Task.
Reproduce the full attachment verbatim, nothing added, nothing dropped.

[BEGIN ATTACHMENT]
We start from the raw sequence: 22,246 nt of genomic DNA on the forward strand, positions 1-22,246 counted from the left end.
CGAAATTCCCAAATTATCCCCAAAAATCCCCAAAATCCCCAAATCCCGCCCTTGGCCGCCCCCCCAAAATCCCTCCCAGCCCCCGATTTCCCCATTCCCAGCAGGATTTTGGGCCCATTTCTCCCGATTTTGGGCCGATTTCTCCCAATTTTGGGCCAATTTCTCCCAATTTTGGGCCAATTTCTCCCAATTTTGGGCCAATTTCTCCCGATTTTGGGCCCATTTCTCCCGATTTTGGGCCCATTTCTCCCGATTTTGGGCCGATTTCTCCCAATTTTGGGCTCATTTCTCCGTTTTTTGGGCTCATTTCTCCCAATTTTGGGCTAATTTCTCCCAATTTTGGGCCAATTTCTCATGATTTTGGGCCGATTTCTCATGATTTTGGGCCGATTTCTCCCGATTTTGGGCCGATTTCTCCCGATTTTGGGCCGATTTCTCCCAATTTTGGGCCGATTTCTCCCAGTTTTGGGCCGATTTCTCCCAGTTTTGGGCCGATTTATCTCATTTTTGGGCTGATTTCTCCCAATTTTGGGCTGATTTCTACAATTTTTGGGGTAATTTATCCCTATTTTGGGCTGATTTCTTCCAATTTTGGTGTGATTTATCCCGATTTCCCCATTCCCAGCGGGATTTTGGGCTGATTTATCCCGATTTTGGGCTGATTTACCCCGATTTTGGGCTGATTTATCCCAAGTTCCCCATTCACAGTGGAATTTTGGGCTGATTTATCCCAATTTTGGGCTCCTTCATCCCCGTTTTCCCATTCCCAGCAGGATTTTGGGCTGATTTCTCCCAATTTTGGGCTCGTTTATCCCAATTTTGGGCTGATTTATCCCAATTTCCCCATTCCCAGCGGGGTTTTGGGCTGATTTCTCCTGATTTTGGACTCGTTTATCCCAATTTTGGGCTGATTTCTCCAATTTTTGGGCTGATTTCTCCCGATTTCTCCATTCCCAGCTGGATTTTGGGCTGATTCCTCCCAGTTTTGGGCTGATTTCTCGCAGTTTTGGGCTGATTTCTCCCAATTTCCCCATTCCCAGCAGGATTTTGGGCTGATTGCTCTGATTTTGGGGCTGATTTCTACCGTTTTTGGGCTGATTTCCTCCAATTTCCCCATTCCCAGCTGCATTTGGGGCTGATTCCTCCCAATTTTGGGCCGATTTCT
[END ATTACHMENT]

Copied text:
We start from the raw sequence: 22,246 nt of genomic DNA on the forward strand, positions 1-22,246 counted from the left end.
CGAAATTCCCAAATTATCCCCAAAAATCCCCAAAATCCCCAAATCCCGCCCTTGGCCGCCCCCCCAAAATCCCTCCCAGCCCCCGATTTCCCCATTCCCAGCAGGATTTTGGGCCCATTTCTCCCGATTTTGGGCCGATTTCTCCCAATTTTGGGCCAATTTCTCCCAATTTTGGGCCAATTTCTCCCAATTTTGGGCCAATTTCTCCCGATTTTGGGCCCATTTCTCCCGATTTTGGGCCCATTTCTCCCGATTTTGGGCCGATTTCTCCCAATTTTGGGCTCATTTCTCCGTTTTTTGGGCTCATTTCTCCCAATTTTGGGCTAATTTCTCCCAATTTTGGGCCAATTTCTCATGATTTTGGGCCGATTTCTCATGATTTTGGGCCGATTTCTCCCGATTTTGGGCCGATTTCTCCCGATTTTGGGCCGATTTCTCCCAATTTTGGGCCGATTTCTCCCAGTTTTGGGCCGATTTCTCCCAGTTTTGGGCCGATTTATCTCATTTTTGGGCTGATTTCTCCCAATTTTGGGCTGATTTCTACAATTTTTGGGGTAATTTATCCCTATTTTGGGCTGATTTCTTCCAATTTTGGTGTGATTTATCCCGATTTCCCCATTCCCAGCGGGATTTTGGGCTGATTTATCCCGATTTTGGGCTGATTTACCCCGATTTTGGGCTGATTTATCCCAAGTTCCCCATTCACAGTGGAATTTTGGGCTGATTTATCCCAATTTTGGGCTCCTTCATCCCCGTTTTCCCATTCCCAGCAGGATTTTGGGCTGATTTCTCCCAATTTTGGGCTCGTTTATCCCAATTTTGGGCTGATTTATCCCAATTTCCCCATTCCCAGCGGGGTTTTGGGCTGATTTCTCCTGATTTTGGACTCGTTTATCCCAATTTTGGGCTGATTTCTCCAATTTTTGGGCTGATTTCTCCCGATTTCTCCATTCCCAGCTGGATTTTGGGCTGATTCCTCCCAGTTTTGGGCTGATTTCTCGCAGTTTTGGGCTGATTTCTCCCAATTTCCCCATTCCCAGCAGGATTTTGGGCTGATTGCTCTGATTTTGGGGCTGATTTCTACCGTTTTTGGGCTGATTTCCTCCAATTTCCCCATTCCCAGCTGCATTTGGGGCTGATTCCTCCCAATTTTGGGCCGATTTCT